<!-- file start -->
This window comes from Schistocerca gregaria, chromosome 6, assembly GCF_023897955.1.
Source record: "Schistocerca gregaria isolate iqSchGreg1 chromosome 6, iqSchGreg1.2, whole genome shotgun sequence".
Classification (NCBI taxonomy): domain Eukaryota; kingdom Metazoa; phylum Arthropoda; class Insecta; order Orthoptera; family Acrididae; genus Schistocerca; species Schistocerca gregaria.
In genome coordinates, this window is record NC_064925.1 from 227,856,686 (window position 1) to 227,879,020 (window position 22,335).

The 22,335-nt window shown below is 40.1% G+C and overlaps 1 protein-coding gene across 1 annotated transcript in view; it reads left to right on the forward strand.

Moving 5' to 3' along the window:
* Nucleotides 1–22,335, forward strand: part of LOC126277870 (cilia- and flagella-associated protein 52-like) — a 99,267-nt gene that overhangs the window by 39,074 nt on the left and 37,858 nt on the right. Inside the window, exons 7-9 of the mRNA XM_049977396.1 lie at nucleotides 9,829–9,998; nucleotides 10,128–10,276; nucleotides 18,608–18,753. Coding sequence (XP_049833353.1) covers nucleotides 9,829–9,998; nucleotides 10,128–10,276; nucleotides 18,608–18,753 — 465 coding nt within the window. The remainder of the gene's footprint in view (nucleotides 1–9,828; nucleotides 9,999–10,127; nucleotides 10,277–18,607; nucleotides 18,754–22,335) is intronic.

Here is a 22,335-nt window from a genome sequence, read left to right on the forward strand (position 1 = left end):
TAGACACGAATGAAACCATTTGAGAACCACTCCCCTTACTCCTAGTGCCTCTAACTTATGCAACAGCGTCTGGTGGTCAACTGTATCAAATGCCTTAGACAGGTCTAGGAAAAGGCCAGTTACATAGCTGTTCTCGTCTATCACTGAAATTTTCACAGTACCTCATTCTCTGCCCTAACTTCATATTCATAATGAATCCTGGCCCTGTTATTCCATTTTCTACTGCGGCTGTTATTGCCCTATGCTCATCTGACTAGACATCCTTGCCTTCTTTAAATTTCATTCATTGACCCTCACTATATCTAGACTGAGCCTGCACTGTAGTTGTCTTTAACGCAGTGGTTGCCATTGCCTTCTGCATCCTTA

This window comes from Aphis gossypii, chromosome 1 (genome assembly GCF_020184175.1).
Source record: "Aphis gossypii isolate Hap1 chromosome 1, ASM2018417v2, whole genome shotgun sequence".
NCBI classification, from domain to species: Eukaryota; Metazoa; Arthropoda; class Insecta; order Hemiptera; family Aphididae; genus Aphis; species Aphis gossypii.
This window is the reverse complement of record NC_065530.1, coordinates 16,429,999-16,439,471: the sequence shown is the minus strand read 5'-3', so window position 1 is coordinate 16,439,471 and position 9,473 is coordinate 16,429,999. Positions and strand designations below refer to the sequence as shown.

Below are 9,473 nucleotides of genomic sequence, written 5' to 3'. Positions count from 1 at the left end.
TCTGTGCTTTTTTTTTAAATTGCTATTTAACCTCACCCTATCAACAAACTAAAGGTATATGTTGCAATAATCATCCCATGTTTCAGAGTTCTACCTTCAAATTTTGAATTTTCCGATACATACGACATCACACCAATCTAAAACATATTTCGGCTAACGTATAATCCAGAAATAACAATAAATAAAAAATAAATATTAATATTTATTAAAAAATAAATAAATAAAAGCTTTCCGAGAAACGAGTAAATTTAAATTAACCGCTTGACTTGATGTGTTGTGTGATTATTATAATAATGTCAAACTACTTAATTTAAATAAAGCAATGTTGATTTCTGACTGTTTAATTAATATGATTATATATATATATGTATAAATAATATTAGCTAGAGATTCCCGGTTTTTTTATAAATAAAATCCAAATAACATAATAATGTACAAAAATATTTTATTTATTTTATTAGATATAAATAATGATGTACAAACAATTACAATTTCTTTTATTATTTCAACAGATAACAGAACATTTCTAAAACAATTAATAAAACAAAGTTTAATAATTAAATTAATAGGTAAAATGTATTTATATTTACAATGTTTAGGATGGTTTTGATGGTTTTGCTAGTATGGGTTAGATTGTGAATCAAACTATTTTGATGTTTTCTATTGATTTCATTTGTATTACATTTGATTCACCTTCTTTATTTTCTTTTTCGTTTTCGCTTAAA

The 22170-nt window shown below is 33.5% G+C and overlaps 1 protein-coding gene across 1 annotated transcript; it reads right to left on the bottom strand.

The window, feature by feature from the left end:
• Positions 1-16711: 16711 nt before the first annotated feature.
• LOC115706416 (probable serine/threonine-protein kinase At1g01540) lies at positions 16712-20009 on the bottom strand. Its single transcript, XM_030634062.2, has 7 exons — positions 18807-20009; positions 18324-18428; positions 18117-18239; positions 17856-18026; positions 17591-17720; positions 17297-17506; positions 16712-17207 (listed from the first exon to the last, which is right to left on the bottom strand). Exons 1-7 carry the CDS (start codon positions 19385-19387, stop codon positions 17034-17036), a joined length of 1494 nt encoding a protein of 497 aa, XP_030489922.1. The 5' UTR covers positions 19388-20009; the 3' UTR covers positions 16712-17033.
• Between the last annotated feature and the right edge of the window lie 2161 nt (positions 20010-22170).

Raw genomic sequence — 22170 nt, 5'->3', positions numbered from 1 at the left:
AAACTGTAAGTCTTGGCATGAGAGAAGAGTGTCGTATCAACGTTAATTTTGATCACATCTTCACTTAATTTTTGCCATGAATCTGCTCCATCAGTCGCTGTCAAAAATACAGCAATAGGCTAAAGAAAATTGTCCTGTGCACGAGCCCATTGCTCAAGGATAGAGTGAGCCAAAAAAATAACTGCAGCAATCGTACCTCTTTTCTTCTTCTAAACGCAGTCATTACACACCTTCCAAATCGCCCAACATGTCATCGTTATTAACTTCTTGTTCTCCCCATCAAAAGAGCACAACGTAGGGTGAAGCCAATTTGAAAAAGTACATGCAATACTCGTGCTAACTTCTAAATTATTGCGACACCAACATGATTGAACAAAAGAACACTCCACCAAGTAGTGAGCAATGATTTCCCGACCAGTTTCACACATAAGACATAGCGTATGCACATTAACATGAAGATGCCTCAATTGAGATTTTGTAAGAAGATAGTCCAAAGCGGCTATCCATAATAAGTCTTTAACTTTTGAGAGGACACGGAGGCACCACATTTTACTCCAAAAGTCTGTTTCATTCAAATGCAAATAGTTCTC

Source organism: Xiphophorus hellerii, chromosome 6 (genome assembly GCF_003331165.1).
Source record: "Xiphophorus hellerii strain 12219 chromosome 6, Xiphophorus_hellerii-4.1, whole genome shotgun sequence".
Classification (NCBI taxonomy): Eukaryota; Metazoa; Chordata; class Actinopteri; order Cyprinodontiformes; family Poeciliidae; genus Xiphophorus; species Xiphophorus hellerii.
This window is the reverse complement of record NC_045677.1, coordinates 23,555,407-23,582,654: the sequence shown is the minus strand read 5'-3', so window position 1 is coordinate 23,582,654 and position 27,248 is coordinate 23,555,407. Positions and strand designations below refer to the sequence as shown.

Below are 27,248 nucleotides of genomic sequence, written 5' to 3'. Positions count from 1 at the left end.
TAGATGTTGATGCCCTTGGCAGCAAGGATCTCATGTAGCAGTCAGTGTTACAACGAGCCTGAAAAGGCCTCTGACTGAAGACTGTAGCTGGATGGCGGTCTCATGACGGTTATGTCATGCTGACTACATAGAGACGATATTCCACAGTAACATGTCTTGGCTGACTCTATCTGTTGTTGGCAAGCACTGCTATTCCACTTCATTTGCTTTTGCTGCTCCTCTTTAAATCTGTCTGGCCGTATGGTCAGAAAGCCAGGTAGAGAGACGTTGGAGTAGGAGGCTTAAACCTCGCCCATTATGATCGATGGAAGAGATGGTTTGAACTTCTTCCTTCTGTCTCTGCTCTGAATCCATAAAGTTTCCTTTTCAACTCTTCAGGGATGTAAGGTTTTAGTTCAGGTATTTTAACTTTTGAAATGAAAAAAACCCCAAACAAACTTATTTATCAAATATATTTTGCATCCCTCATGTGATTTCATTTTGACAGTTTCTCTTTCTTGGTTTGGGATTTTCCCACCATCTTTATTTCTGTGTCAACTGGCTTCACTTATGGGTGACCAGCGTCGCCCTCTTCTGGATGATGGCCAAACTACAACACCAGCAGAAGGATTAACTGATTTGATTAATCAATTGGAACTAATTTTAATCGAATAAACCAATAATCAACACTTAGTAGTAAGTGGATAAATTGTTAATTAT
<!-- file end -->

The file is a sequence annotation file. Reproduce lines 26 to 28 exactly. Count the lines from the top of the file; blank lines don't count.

This window is the reverse complement of record NC_045677.1, coordinates 23,555,407-23,582,654: the sequence shown is the minus strand read 5'-3', so window position 1 is coordinate 23,582,654 and position 27,248 is coordinate 23,555,407. Positions and strand designations below refer to the sequence as shown.

Below are 27,248 nucleotides of genomic sequence, written 5' to 3'. Positions count from 1 at the left end.
TAGATGTTGATGCCCTTGGCAGCAAGGATCTCATGTAGCAGTCAGTGTTACAACGAGCCTGAAAAGGCCTCTGACTGAAGACTGTAGCTGGATGGCGGTCTCATGACGGTTATGTCATGCTGACTACATAGAGACGATATTCCACAGTAACATGTCTTGGCTGACTCTATCTGTTGTTGGCAAGCACTGCTATTCCACTTCATTTGCTTTTGCTGCTCCTCTTTAAATCTGTCTGGCCGTATGGTCAGAAAGCCAGGTAGAGAGACGTTGGAGTAGGAGGCTTAAACCTCGCCCATTATGATCGATGGAAGAGATGGTTTGAACTTCTTCCTTCTGTCTCTGCTCTGAATCCATAAAGTTTCCTTTTCAACTCTTCAGGGATGTAAGGTTTTAGTTCAGGTATTTTAACTTTTGAAATGAAAAAAACCCCAAACAAACTTATTTATCAAATATATTTTGCATCCCTCATGTGATTTCATTTTGACAGTTTCTCTTTCTTGGTTTGGGATTTTCCCACCATCTTTATTTCTGTGTCAACTGGCTTCACTTATGGGTGACCAGCGTCGCCCTCTTCTGGATGATGGCCAAACTACAACACCAGCAGAAGGATTAACTGATTTGATTAATCAATTGGAACTAATTTTAATCGAATAAACCAATAATCAACACTTAGTAGTAAGTGGATAAATTGTTAATTAT